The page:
The Law of War and Peace (1625)

by Hugo Grotius

On Devastation And Pillage

I.     Enemy property may be destroyed and pillaged.
THAT it is not contrary to nature to despoil him whom it is honorable to kill, was said by Cicero. Therefore it is not strange that the law of nations has permitted the destruction and plunder of the property of enemies, the slaughter of whom it has permitted. Consistently with this, Polybius in the fifth book of his Histories says that the plunder or destruction of enemy fortifications, harbors, cities, men, ships, crops, and anything else of the kind, is included in the law of war. We read in Livy that’ there are certain rules of warfare which it is proper for us both to enforce and to endure; the burning of crops, the destruction of buildings, and the driving off of men and cattle as spoil.’

On almost every page of historical writings you may find accounts’ of the destruction of whole cities, or the leveling of walls to the ground, the devastation of fields, and conflagrations. It must be;’ noted furthermore that such acts are permissible also against those, who have surrendered. ‘The townsmen,’ says Tacitus, ‘voluntarily; opened the gates and placed themselves and their belongings in the,’ hands of the Romans, and this secured safety for themselves; but Artaxata was set on fire.’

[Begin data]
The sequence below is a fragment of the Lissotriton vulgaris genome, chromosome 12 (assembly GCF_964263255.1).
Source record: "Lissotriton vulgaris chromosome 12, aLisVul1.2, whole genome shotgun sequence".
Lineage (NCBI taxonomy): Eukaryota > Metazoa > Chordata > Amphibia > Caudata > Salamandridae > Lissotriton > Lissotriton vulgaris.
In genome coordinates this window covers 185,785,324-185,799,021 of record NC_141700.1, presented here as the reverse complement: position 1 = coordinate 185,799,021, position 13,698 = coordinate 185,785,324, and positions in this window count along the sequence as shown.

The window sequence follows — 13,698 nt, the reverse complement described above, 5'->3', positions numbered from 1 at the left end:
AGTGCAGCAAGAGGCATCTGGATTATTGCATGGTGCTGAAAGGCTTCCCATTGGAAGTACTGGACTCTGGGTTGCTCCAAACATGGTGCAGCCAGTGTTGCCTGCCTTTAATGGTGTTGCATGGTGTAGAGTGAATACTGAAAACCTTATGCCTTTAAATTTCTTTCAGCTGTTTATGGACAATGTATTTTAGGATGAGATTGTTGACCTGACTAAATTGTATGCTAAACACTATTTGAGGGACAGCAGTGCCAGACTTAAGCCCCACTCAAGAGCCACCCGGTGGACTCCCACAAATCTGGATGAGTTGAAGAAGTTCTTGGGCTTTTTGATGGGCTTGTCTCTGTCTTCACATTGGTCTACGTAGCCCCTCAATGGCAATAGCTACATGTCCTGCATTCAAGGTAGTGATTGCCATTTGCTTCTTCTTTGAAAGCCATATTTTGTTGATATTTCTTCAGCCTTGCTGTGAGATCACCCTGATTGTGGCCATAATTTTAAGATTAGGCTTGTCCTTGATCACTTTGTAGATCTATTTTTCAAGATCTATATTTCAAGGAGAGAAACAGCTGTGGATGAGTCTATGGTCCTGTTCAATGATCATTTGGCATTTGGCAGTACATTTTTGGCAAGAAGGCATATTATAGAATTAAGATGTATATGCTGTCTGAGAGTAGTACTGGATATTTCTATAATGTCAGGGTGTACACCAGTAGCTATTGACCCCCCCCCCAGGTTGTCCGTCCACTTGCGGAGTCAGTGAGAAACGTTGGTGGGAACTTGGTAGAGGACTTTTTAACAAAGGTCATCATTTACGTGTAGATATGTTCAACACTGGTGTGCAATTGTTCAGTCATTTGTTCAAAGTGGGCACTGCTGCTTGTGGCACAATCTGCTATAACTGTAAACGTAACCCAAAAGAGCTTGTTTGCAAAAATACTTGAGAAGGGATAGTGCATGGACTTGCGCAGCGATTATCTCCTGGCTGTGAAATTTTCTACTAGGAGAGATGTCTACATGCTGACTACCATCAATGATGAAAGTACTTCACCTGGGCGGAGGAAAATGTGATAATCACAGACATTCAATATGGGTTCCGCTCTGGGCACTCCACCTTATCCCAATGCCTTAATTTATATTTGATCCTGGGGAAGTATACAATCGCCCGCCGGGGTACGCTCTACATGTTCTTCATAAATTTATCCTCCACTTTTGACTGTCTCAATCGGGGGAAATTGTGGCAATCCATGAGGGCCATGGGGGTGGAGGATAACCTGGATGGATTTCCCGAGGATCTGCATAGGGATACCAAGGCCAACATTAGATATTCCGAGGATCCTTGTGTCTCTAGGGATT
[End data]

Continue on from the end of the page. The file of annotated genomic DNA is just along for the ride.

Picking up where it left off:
II.     Even enemy property that is sacred may be destroyed and pillaged’ how this is to be understood.
1.   Now the law of nations in itself, apart from the consideration of other obligations of which we shall speak below, does not exempt things that are sacred, that is, things dedicated to God or to the’ gods. ‘When places are taken by the enemy, all things cease to be sacred,’ says Pomponius the jurist. ‘Victory had made profane the sacred things of Syracuse,’ says Cicero in his fourth oration, Against Verres.

The reason is that the things, which are called sacred, are in fact not withdrawn from human use, but are public’; however, they are called sacred from the purpose to which they are devoted. The proof of what I say is that when any people surrenders itself to another people, or to a king, there are also at the same time surrendered the things which are called divine. This is clear from the formula which we have cited elsewhere from Livy; and with that the verse in the Amphitruo of Plautus agrees,

      Their city, lands, their altars, hearths, and persons
      Let them give up;

and then:

      They yield themselves and all possessions, human and divine.

2.   In consequence Ulpian says that even sacred things are included under public law. In his description of Arcadia Pausanias says that it was a custom common to both Greeks and barbarians, that sacred things should be at the disposal of those who had captured cities. Thus he relates that when Troy was taken the image of Hercaean Jupiter was granted to Sthenelus; and he gives many other examples of the same custom. Thucydides, in Book IV, says: ‘It was the custom among the Greeks, that those who had power over a country, whether large or small, should also possess its shrines.’ With this agrees the statement in Tacitus: ‘In the Italian towns, all ceremonies, and temples, and statues of the gods, are subject to the Roman law and authority.’